Abc 1630 Abc 1629

Fig. 4.14 pALK/ mrp/ sha Operon

in alkaliphilic B. halodurans,

B. pseudofirmus, B. clausii

Oceanobacillus iheyensis and B. subtilis subsp. sublilli 168.

Oceanobacillus iheyensis and B. subtilis subsp. sublilli 168.

Krulwich et al. 2001). The Na+/H+ antiporter activity is attributed to MrpA since the point mutation that leads to a non-alkaliphilic phenotype was in mrpA. The finding that a mutant in MrpC is also non-alkaliphilic (Seto et al. 1995) raises the possibility that additional mrp genes play critical roles even if MrpA contains the cation and proton translocation pathways. A requirement for multiple mrp genes in the extreme alkaliphiles is consistent with our inability to recover mutants of genetically accessible B. pseudo-firmus OF4 when attempts were made to disrupt any one of several mrp genes. The major Na +/H + antiporter of alkaliphilic Bacillus species may be required throughout their pH range. The Na+-specific monovalent cataion/proteon antiporter is necessary for the alkaliphile to maintain a cytoplasmic pH of 8.2 to 9.5 at external pH values from 10.5 to 11.2.

In neutrophilic B. subtilis, the Mrp system has a role in Na +-resistance and in both Na+-and K+-dependent alkaline pH homeostasis (Ito et al. 1999). Recently, Kosono et al. (2004) reported that a mrpA/shaA mutant of B. subtilis changes its use of the diverse ECF (extracytoplasmic function), oW and a-dependent transcription in transition phase this is consistent with complex stress reaction. In contrast to the central role of Mrp in pH homeostasis of alkaliphilic Bacillus species, Mrp is not the dominant antiporter in this process in B. subtilis, that role belongs to the multifunctional (tetracy-cline-divalent metal) + (Na + )(K + )/H+ antiporter Tet+ (Ito et al. 1999). On the other hand, the B. subtilis Mrp system plays a dominant role in Na resistance in this organisms, as indicated by the Na +-sensitive phenotypes of mrp/sha mutants. This result suggests that mrp is the essential gene of B. subtilis as examined on LB medium even though a mrp null strain is viable (Ito et al. 2000). As Swartz reviewed (2005), it will be of interest to compare the activity versus pH profile of alkaliphile and B. subtilis Mrp in many respects.

The other transport substrate for a Mrp system has been mentioned, i.e. a capacity for cholate efflux by the B. subtilis Mrp system (Ito et al. 1999; 2001). A mrp null strain of B. subtilis, from which the entire mrp operon is deleted, exhibits significantly reduced resistance to growth inhibition by the addition of cholate that is complemented by the introduction of the mrpF gene into the chromosomal amyE locus under the control of an IPTG-in-ducible promoter (Ito et al. 2000). Reduced cholate efflux was observed in starved whole cells of the mutant relative to the wild type. This defect is complemented significantly by the re-introduction of mrpF. Homology has been noted between MrpF and Na+-coupled bile transporters (Ito et al. 1999) and between MrpF and a region of voltage-gated Na+ channels (Mathiesen et al. 2003). However, no crucial experimental data for MrpF-mediated coupling between Na+ and cholate fluxes has been found (Ito et al. 1999).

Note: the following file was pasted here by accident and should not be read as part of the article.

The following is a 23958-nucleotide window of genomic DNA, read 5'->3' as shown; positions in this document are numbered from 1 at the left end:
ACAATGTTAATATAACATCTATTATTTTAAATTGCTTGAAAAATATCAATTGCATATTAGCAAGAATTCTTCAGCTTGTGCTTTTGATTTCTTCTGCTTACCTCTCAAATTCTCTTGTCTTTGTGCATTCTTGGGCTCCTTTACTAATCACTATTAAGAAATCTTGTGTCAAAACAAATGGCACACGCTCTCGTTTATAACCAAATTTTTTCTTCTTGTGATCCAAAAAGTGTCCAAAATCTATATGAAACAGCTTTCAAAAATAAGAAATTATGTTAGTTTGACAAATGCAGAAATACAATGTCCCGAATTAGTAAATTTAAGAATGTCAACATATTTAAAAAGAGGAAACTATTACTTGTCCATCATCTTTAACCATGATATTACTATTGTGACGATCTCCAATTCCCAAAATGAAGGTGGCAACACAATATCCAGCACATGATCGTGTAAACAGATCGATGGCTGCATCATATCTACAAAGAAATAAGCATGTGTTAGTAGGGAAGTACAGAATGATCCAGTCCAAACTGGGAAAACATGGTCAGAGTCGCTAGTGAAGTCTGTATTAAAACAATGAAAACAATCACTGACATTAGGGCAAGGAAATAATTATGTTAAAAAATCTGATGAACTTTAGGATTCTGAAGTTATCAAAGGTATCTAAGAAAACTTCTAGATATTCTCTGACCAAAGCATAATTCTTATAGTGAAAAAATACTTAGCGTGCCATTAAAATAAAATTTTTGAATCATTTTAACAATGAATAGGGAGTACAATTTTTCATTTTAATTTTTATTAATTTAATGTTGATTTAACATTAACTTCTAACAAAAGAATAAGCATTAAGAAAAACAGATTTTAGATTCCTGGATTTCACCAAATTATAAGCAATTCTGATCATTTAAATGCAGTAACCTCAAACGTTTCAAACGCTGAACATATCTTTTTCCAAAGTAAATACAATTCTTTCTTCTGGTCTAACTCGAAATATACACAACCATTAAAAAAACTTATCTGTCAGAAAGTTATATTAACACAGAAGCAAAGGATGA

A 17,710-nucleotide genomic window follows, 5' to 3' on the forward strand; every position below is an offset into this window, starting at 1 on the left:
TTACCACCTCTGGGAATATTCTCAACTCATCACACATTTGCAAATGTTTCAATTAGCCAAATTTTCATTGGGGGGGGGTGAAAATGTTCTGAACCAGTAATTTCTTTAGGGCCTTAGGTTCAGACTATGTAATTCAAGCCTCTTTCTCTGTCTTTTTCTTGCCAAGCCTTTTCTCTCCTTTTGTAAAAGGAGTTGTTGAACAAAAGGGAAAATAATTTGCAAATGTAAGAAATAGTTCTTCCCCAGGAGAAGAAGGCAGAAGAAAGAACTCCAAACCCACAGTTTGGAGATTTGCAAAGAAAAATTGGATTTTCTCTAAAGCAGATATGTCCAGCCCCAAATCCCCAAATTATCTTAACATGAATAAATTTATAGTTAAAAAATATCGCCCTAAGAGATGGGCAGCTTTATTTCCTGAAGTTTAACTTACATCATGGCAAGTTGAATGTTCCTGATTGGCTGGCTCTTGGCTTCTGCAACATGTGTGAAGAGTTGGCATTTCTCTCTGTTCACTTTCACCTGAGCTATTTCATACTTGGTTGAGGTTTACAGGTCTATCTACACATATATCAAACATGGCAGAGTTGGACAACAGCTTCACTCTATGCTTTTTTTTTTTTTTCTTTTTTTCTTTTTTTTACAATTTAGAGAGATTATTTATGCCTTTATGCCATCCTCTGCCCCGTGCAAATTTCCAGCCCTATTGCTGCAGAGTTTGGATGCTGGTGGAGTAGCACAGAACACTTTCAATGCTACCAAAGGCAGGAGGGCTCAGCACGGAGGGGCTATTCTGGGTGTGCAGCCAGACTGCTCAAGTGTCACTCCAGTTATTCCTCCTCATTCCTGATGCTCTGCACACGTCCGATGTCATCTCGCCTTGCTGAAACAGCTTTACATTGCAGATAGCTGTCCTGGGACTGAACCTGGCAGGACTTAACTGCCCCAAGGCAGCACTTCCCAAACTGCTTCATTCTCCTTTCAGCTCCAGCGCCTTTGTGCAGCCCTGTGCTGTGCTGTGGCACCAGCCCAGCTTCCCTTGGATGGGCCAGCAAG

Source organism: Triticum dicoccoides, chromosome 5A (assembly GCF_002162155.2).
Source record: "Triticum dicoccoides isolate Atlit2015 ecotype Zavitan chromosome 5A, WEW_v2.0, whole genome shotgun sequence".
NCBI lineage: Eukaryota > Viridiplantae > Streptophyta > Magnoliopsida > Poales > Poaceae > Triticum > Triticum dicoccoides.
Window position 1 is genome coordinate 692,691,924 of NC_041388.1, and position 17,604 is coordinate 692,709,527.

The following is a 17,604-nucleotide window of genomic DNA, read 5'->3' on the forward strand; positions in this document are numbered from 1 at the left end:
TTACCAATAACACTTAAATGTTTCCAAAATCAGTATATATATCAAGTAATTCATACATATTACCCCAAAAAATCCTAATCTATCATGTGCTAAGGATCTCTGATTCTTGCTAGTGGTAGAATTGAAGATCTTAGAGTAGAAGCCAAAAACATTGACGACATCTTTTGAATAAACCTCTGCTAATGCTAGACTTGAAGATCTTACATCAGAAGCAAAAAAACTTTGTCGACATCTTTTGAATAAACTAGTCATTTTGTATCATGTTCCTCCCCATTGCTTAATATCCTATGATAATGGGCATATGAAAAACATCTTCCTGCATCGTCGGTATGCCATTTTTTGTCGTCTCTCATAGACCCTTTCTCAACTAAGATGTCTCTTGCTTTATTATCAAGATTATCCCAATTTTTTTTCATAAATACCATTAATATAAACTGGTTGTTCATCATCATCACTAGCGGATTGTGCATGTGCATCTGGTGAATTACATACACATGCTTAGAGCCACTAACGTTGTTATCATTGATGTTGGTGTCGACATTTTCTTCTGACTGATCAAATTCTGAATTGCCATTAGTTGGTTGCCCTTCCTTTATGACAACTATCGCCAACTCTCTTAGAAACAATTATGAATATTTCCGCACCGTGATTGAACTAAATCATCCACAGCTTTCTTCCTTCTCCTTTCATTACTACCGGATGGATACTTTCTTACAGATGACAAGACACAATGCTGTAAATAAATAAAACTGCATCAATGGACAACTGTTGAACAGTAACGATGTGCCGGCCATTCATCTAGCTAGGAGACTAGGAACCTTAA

According to Swartz's review paper (2005), it has been considered that physiological role in alkali-, Na and K "-resistance may secondarily impact processes such as sporulation and nitrogen fixation in particular species.

The Mrp antiporter system may have a substrate or activity in addition to the primary process/es, although still no clear result has been found yet.

4.2.4 Respiration-dependent ATP Synthesis

Alkaliphiles maintain a cytoplasmic pH lower than that of the outside pH. The proton motive force is about -50 mV at pH 10.5, which is the optimum pH value for many alkaliphiles, and this value is not sufficient to thrive in an alkaline milieu. Therefore, alkaliphiles must develop strategies for energy conservation. One possibility is to change the coupling ion, such as Na+-coupled ATPase. Krulwich and her colleagues reported, however, that respiratory chains that pump H + ion outward and H +-coupled ATP synthases are almost the same as these of neutrophilic microorganisms. Another possibility is that protons produced by electron transfer systems are not released into free solution but directly coupled to ATP synthase. Recently, Wang et al. (2004) showed that ATP synthesis at pH 10.5 in B. pseudofirmus OF4 depended upon alkaliphile-specific feature in the proton pathway through a- and c-subunits ATP synthase. They introduced site-directed changes in the a- and c subunits of the ATP synthase corresponding to the consensus sequence for non-alkaliphilic Bacillus. Five of the six single mutants assembled an active ATPase/ATPsynthase, and four of these mutants exhibited a specific defect in non-fermentative growth at high pH values. Most of these mutants lost the ability to generate the high phosphorylation potentials at low bulk Ap that are characteristic of alkaliphiles. These results strongly indicate that there are still many problems to be solved carefully. Further discussion on alkaliphily is conducted in a later section.

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